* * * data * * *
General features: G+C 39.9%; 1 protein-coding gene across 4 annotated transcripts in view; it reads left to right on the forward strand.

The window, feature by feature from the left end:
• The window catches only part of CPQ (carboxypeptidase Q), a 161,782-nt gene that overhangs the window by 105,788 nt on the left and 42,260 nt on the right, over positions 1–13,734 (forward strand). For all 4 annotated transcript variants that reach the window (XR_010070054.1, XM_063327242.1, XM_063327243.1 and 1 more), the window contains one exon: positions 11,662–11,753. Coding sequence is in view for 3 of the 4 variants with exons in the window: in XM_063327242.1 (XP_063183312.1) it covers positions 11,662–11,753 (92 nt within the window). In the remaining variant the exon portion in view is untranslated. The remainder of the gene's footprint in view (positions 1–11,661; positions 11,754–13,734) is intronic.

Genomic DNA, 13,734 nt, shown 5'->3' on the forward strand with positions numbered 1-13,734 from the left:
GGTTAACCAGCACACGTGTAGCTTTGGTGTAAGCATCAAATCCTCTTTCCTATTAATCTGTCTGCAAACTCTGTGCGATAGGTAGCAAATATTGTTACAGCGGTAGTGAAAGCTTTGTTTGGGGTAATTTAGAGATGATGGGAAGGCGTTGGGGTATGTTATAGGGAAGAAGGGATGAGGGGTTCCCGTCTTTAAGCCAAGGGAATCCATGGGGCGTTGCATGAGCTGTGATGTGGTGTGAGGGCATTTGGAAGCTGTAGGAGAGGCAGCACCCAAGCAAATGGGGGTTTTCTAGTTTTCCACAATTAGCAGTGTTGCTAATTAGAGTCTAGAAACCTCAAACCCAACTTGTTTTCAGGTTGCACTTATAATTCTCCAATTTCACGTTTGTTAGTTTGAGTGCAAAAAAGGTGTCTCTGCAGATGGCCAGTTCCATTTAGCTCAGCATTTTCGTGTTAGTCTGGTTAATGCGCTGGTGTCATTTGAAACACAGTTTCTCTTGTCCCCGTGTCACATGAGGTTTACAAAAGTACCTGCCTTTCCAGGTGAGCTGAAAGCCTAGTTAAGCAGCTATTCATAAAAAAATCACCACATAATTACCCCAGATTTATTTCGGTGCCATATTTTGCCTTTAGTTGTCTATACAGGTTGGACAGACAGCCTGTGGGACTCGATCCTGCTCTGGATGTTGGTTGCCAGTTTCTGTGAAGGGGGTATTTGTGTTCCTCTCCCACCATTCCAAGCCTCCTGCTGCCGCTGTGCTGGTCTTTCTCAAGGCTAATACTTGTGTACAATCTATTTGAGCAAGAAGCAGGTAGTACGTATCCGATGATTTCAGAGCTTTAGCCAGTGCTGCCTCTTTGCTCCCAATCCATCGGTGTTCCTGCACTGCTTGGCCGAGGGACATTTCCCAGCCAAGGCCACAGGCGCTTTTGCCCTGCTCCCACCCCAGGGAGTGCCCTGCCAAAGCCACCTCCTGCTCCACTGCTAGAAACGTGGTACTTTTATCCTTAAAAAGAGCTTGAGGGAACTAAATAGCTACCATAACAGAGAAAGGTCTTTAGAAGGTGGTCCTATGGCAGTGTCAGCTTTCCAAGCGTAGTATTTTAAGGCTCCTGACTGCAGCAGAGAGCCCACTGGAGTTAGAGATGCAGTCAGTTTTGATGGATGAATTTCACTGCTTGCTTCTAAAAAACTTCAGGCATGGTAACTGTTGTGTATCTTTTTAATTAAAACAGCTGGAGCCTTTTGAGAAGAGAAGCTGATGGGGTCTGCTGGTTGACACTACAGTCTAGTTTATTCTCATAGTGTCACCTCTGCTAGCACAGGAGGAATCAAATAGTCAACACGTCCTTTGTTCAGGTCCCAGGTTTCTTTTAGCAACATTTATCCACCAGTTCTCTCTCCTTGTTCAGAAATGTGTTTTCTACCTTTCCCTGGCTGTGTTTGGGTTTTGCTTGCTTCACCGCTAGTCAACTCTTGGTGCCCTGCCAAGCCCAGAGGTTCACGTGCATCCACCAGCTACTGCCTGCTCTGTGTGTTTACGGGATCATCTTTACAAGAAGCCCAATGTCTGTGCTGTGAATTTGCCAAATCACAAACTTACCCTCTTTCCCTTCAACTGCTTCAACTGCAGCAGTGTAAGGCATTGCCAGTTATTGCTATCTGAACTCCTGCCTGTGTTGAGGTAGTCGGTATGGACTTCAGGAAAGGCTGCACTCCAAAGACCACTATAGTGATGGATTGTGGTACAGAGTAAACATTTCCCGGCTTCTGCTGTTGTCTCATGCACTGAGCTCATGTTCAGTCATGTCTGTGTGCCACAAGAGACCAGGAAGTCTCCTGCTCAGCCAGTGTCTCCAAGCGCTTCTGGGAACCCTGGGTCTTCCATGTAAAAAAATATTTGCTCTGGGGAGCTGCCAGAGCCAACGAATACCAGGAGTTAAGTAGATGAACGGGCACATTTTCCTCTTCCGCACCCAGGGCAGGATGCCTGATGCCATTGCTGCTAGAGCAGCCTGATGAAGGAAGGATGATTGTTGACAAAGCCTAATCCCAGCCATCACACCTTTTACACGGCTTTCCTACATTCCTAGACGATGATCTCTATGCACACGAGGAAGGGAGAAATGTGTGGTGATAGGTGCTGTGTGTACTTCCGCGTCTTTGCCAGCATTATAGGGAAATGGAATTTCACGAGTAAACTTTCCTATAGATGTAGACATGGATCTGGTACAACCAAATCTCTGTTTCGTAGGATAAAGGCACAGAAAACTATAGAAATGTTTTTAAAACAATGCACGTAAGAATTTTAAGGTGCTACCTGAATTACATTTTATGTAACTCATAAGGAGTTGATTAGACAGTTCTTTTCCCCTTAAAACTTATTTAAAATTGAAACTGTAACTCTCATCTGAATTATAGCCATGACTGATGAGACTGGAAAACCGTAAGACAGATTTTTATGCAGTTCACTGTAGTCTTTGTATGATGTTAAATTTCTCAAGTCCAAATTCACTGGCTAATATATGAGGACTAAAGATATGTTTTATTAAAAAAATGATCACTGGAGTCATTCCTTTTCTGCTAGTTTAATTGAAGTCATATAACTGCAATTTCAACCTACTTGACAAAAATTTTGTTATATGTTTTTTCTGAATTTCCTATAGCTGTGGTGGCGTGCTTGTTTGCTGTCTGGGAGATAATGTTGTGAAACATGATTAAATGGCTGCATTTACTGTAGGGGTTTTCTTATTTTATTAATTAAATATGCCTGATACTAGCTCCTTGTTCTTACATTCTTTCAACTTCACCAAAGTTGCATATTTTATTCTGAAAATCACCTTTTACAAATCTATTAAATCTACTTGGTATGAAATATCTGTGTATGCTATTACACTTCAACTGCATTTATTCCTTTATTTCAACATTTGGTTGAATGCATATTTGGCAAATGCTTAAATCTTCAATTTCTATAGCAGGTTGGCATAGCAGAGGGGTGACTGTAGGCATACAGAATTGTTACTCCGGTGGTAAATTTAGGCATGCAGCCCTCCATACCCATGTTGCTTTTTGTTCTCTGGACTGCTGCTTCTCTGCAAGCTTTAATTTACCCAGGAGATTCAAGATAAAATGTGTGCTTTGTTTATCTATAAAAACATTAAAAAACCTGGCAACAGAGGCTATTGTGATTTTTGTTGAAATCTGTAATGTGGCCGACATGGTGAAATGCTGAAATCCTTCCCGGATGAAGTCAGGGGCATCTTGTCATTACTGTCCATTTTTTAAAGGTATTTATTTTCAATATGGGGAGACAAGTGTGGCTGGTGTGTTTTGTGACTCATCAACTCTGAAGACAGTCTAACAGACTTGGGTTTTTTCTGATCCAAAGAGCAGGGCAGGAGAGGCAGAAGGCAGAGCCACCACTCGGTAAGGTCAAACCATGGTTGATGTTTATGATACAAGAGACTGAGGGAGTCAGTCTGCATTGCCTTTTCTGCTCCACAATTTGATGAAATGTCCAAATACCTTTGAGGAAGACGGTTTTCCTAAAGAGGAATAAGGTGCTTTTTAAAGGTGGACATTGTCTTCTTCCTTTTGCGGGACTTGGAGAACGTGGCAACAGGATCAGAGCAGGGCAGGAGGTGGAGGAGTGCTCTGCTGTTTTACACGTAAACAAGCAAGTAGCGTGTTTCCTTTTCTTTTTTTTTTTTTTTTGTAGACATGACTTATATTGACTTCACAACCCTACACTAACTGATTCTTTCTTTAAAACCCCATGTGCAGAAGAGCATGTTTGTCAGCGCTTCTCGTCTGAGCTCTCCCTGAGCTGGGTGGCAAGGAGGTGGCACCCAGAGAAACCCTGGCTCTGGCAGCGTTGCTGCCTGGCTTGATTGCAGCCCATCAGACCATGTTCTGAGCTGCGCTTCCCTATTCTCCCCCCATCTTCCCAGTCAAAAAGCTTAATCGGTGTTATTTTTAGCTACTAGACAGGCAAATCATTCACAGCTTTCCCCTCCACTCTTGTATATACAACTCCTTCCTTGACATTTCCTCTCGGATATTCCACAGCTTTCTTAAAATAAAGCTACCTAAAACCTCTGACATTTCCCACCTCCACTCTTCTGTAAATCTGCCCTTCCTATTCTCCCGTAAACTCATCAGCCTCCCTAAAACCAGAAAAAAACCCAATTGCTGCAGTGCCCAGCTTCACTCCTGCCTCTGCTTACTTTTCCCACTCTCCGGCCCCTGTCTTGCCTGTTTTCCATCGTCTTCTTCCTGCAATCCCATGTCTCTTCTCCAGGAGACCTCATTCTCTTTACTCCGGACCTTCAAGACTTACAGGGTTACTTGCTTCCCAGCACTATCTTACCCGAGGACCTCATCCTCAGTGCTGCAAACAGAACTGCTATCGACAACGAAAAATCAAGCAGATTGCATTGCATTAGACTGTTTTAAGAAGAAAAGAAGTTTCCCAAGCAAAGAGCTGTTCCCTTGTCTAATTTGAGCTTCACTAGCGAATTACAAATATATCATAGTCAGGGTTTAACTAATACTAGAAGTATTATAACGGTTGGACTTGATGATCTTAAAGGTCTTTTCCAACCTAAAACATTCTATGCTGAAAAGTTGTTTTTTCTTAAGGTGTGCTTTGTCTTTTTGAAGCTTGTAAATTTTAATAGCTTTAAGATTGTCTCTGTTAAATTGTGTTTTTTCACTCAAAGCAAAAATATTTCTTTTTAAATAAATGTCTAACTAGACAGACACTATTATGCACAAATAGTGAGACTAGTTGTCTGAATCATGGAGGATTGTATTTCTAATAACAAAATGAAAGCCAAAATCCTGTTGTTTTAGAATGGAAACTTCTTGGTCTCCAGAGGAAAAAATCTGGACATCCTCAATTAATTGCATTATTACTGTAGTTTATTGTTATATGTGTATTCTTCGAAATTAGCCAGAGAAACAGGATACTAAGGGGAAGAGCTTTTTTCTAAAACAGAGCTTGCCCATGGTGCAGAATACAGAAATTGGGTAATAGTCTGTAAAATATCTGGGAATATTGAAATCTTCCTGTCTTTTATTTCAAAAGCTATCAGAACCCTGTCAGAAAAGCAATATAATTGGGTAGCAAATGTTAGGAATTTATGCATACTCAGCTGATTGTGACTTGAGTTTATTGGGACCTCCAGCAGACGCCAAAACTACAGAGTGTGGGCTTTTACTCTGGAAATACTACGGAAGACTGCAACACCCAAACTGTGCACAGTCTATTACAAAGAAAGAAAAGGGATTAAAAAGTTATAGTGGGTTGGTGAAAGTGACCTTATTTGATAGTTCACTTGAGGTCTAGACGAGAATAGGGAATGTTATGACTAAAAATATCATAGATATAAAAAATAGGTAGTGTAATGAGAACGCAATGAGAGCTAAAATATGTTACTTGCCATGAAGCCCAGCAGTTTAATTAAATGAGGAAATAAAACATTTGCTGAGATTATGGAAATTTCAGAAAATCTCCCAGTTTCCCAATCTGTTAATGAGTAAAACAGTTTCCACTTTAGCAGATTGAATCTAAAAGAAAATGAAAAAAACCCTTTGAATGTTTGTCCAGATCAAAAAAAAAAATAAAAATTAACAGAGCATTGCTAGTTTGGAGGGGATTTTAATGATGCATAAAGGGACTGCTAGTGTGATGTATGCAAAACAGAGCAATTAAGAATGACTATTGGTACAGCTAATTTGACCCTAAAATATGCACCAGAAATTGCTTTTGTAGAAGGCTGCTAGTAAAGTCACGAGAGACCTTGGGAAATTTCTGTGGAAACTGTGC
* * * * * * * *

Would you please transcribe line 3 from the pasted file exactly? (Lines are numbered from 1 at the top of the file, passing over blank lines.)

• The window catches only part of CPQ (carboxypeptidase Q), a 161,782-nt gene that overhangs the window by 105,788 nt on the left and 42,260 nt on the right, over positions 1–13,734 (forward strand). For all 4 annotated transcript variants that reach the window (XR_010070054.1, XM_063327242.1, XM_063327243.1 and 1 more), the window contains one exon: positions 11,662–11,753. Coding sequence is in view for 3 of the 4 variants with exons in the window: in XM_063327242.1 (XP_063183312.1) it covers positions 11,662–11,753 (92 nt within the window). In the remaining variant the exon portion in view is untranslated. The remainder of the gene's footprint in view (positions 1–11,661; positions 11,754–13,734) is intronic.